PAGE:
US Army Corps of Engineers
Albuquerque District

Charrettes Help Ensure Projects Come to Fruition

Public Affairs
Published Sept. 1, 2012
In January, representatives from the District’s El Paso Resident Office, Border Patrol and Mirador Enterprises (and subs) met for an important design charrette on a Border Patrol project.

In January, representatives from the District’s El Paso Resident Office, Border Patrol and Mirador Enterprises (and subs) met for an important design charrette on a Border Patrol project.

It’s not a party game or a new type of cigarette; the technical term charrette (pronounced shuh-ret) can often be heard in the District’s Design Branch and in Military and Interagency and International Services (IIS).  

The modern use of the word charrette most likely has French origins in the word charrette, (“cart” or “chariot”). Student architects would commonly continue to work furiously, at the last minute, on their design presentations, even while riding in the school cart (en charrette) through the streets of Paris en route to submit projects to their professors. Thus, the term came to mean working up to deadline.

It might also derive from a second meaning. Centuries ago, when travel took long periods, a charrette referred to long carriage rides in which politicians and policy makers would be sequestered together in order to collaborate in solving problems over the duration of the trip.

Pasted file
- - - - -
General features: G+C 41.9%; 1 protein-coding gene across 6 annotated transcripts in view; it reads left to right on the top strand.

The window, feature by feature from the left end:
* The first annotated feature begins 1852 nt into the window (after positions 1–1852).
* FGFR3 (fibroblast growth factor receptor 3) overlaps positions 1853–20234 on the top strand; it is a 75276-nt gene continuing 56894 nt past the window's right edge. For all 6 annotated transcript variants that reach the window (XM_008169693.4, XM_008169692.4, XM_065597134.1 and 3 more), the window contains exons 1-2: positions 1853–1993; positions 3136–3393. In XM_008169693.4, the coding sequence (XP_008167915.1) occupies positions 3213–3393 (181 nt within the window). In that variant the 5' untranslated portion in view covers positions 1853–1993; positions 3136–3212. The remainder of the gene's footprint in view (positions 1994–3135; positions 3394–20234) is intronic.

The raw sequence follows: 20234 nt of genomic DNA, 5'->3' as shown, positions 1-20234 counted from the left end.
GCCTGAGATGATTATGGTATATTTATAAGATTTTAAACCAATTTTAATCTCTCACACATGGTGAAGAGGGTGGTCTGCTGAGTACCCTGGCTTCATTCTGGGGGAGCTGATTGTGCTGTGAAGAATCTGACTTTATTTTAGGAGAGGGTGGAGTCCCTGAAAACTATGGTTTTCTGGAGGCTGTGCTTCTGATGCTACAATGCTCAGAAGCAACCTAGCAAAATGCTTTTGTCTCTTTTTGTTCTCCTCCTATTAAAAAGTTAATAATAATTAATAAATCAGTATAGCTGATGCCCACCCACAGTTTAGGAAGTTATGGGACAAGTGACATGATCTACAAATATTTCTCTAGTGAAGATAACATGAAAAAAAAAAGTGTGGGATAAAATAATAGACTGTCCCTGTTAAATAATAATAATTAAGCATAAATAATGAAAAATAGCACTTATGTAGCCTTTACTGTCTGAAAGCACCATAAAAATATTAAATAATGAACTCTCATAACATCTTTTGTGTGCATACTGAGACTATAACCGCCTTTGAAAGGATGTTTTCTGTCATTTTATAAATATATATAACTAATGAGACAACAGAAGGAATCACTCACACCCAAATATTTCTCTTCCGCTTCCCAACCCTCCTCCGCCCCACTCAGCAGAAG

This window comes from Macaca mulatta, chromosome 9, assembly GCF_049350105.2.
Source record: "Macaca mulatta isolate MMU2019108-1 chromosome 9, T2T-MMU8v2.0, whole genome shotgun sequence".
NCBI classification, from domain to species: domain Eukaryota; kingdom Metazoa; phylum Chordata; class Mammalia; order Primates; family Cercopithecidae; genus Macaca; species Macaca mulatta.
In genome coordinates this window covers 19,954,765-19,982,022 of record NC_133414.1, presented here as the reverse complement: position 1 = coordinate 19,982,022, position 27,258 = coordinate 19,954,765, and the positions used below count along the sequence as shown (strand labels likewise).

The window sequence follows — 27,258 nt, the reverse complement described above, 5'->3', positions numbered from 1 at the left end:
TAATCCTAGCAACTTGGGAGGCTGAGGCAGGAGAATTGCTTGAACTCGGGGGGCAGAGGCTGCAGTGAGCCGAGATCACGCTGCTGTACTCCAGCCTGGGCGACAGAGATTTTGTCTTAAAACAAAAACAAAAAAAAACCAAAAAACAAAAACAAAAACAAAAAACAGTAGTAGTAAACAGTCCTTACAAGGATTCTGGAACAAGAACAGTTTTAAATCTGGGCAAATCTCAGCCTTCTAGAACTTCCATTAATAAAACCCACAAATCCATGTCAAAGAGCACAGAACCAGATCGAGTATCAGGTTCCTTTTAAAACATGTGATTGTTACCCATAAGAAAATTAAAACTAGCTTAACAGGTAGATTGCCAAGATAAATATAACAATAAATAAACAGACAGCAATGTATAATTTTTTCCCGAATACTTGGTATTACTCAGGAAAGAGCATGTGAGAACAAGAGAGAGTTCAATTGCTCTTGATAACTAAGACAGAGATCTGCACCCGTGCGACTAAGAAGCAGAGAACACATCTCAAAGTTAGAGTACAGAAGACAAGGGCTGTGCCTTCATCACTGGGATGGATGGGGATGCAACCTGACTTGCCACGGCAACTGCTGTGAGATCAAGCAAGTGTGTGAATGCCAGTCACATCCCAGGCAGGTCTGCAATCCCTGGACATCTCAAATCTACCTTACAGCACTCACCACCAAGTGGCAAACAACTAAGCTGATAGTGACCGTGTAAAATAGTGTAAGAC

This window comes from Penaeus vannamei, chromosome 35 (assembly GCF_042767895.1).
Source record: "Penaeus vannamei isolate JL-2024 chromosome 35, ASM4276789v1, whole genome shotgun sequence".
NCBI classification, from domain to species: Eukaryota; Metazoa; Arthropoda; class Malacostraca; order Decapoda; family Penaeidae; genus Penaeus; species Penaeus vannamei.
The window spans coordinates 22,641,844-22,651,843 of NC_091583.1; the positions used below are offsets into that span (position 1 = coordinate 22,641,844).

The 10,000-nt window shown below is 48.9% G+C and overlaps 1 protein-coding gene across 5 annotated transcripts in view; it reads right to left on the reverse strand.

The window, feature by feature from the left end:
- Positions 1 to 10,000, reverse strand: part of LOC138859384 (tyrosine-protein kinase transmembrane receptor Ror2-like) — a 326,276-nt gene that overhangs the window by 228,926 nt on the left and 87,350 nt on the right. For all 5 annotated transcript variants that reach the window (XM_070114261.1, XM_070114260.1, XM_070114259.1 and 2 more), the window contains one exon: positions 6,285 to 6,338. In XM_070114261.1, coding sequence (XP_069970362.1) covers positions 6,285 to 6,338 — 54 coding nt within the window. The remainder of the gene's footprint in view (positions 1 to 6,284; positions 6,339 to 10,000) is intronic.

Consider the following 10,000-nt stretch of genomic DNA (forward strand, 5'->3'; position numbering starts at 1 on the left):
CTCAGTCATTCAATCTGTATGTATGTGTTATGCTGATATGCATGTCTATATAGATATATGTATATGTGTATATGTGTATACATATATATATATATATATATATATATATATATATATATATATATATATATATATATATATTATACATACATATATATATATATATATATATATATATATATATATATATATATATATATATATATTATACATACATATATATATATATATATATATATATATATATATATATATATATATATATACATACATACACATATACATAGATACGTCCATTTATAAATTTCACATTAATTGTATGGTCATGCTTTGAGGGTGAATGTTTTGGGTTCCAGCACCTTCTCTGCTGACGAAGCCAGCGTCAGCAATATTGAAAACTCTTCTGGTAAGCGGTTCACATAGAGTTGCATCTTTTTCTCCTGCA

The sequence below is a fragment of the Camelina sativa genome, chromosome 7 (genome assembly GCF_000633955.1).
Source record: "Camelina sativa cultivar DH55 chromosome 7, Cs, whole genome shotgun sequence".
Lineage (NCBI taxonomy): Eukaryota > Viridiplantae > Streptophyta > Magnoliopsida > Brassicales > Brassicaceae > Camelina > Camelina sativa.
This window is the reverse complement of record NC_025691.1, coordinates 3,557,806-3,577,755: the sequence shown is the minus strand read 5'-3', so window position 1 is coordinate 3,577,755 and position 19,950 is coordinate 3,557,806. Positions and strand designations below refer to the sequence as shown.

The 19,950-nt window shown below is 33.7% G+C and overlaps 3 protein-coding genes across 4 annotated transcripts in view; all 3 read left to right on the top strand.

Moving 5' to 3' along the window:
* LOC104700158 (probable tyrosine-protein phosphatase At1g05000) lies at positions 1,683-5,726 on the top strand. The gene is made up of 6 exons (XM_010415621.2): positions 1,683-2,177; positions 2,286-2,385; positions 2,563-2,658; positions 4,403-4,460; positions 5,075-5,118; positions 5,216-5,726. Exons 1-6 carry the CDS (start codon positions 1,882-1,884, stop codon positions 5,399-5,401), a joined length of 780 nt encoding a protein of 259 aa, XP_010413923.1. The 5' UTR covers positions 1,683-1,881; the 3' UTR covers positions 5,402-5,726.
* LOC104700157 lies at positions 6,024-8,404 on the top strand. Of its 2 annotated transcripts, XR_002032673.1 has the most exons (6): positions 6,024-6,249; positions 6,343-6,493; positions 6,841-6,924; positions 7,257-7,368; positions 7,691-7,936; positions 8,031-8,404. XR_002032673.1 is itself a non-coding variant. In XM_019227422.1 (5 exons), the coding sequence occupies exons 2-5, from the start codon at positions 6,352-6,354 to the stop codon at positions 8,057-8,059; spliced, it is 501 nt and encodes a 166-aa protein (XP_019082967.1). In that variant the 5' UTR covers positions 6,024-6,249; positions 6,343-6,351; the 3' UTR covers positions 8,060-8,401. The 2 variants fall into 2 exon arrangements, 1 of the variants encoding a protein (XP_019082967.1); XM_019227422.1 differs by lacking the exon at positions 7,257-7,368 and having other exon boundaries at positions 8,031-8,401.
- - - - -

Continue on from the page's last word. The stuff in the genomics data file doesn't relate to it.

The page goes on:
The Corps most often uses charrettes at the beginning of the design process, not at the end, to meet with the customer and explore design options for a particular project. Or, according to Jim Marshall, an architect in the District’s Design Branch, it’s an intensive, hands-on meeting where “everything related to the project is laid-out for analysis, interpretation and scrutiny.”

There are two main formats a charrette can take – the programming or planning charrette and the design charrette. They can be held in a single session or spread out among multiple sessions. The goal of both formats is to capture the vision, values and ideas of the customer.

“At the conclusion of a charrette, the participants should feel like they have a vision and a clear direction forward,” Marshall said.

According to George Sims, a mechanical  engineer in the District’s Facilities Design 

Section, “the programming or planning charrette is done before the project’s justification documents are sent forward for congressional authorization and are very high level and focus on ensuring the overall scope is accurate and that the cost is correct in terms of the project scope.”

Sims said that a design charrette is done when a facility design is just starting.  At this point, the Corps meets with the customer because this is when the functional and operational needs of the facility are worked out to meet the customer’s expectations. 

The District’s Engineering and Construction Division Chief, John Moreno, said that, “at the end of the charrette process, a presentation is made that demonstrates the Corps’ initial understanding to the owner.”

Moreno added that in the Military and IIS programs, the District is actively involved in planning charrettes and design charrettes.  Two were held in April at Cannon Air Force Base, N.M., with a regional Corps team from both Albuquerque and Sacramento districts meeting with the Air Force customers. 

“In terms of success and keeping a project on task, this is typically the most important meeting conducted,” Sims said.